By Matin Durrani in Tokyo, Japan
For physicists, doing research is only the start of the game. With thousands of papers published each year, how do you make sure your latest work stands out from the crowd?
If you’re an established academic, your peers will already know who you are and, provided you can continue getting your papers published in the top journals, your career will carry on hitting the high notes . But if you’re less experienced in the research game, then a good dose of publicity in the mainstream media can give you a great head start – and thankfully the online world can help hugely.
That was the message of a seminar “Science communication in the digital age” given today at Tokyo Institute of Technology by me and my IOP Publishing colleagues Michael Banks (Physics World news editor) and Elaine Tham (associate director for Asia-Pacific). Attended by about 40 students, science communicators and university administrators, the seminar was opened by the president of Tokyo Tech Yoshinao Mishima.
One traditional measure of how well your paper is doing is to note how many times it’s been cited in the reference lists of other papers. But as Elaine pointed out, the digital world offers much more than conventional citation counts. One particularly useful service, now available on all IOP Publishing papers, is Altmetrics.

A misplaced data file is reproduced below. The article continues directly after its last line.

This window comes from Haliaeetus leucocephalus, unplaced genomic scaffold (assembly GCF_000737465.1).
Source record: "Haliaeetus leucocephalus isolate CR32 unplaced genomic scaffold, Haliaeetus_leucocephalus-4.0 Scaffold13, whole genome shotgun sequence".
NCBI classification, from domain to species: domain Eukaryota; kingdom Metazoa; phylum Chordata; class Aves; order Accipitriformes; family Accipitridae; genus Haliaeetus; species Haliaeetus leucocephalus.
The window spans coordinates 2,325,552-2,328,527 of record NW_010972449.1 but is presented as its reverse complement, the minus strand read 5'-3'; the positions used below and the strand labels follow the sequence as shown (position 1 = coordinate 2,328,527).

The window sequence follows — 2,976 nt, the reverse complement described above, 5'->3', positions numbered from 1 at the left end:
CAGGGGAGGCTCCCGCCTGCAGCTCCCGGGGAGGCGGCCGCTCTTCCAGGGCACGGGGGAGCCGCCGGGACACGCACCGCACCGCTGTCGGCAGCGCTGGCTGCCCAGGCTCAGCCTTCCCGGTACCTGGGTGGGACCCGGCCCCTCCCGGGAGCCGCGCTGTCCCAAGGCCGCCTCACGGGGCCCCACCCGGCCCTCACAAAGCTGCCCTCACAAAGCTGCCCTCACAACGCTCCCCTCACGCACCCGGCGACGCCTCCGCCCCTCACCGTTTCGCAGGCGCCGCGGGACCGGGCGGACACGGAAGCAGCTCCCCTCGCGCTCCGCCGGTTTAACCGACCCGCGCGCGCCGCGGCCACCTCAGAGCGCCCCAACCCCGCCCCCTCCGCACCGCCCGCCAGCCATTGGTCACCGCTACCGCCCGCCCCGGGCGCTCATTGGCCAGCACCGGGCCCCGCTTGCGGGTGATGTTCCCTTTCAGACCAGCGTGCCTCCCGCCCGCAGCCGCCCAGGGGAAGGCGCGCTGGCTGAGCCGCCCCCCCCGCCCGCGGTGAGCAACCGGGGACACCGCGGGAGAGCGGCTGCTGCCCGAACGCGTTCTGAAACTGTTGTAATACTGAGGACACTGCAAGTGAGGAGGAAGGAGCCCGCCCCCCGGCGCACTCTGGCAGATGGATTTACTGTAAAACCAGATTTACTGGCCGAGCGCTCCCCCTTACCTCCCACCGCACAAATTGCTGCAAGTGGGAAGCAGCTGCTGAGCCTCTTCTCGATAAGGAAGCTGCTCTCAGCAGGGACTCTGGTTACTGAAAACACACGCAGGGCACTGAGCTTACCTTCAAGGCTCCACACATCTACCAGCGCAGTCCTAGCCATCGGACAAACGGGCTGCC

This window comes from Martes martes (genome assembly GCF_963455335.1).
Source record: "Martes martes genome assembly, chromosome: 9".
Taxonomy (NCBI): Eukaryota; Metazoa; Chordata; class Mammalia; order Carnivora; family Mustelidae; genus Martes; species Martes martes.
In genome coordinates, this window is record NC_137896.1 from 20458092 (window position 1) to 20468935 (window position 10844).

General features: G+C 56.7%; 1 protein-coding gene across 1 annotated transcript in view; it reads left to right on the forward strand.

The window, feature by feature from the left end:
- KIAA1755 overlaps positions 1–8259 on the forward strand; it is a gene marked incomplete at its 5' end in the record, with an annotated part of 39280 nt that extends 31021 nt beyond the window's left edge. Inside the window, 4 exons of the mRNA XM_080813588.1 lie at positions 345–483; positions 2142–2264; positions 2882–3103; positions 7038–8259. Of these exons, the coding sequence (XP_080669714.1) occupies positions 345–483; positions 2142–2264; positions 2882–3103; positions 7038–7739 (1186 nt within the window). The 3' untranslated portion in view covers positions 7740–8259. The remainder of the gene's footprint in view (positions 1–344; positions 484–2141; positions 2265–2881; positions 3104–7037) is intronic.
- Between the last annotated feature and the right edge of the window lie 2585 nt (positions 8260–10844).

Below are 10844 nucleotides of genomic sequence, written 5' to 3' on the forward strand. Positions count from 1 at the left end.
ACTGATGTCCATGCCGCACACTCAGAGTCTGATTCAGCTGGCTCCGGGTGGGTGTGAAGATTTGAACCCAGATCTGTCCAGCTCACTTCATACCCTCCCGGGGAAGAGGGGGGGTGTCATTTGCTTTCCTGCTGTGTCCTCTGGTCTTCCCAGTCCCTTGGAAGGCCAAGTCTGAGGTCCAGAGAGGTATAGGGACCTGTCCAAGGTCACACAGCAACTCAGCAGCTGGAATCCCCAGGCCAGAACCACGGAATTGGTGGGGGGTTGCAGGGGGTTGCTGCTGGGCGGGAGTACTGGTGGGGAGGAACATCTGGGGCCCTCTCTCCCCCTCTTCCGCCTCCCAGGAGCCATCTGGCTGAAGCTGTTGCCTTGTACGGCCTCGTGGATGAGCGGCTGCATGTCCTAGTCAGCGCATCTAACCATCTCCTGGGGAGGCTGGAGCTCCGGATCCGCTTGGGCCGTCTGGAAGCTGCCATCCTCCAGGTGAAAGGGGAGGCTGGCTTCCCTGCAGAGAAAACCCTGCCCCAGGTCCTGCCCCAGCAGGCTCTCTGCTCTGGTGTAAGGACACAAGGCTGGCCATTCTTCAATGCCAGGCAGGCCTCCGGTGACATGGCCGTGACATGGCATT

It captures, in real time, how often a paper has been mentioned by news outlets, policy documents, blogs and other social networks, as well as by other scholarly and non-scholarly sources. By checking your Altmetrics score, which is listed next to the online version of the paper, you can find out what impact your work is having in the wider world.
That’s all very well, I hear you say, but how do you get your work noticed in the first place? There’s no magic solution, of course, but Michael and I offered delegates at Tokyo Tech some top tips for how to get your work spotted and picked up.
Some things are obvious and require little effort: writing about your research on a personal or group website; talking to friends and colleagues; or sending a copy of your paper to those in your field. Others need a bit more work, such as setting up a blog, press-releasing your research, contacting science journalists with story ideas, or creating a short “video abstract” about your paper.
But if you can’t be bothered with any of that, why not just get active on social media? A great photo with a link to your paper can work wonders, especially on Twitter, which academics just love. And best of all it’s free, so you’ve really no excuse.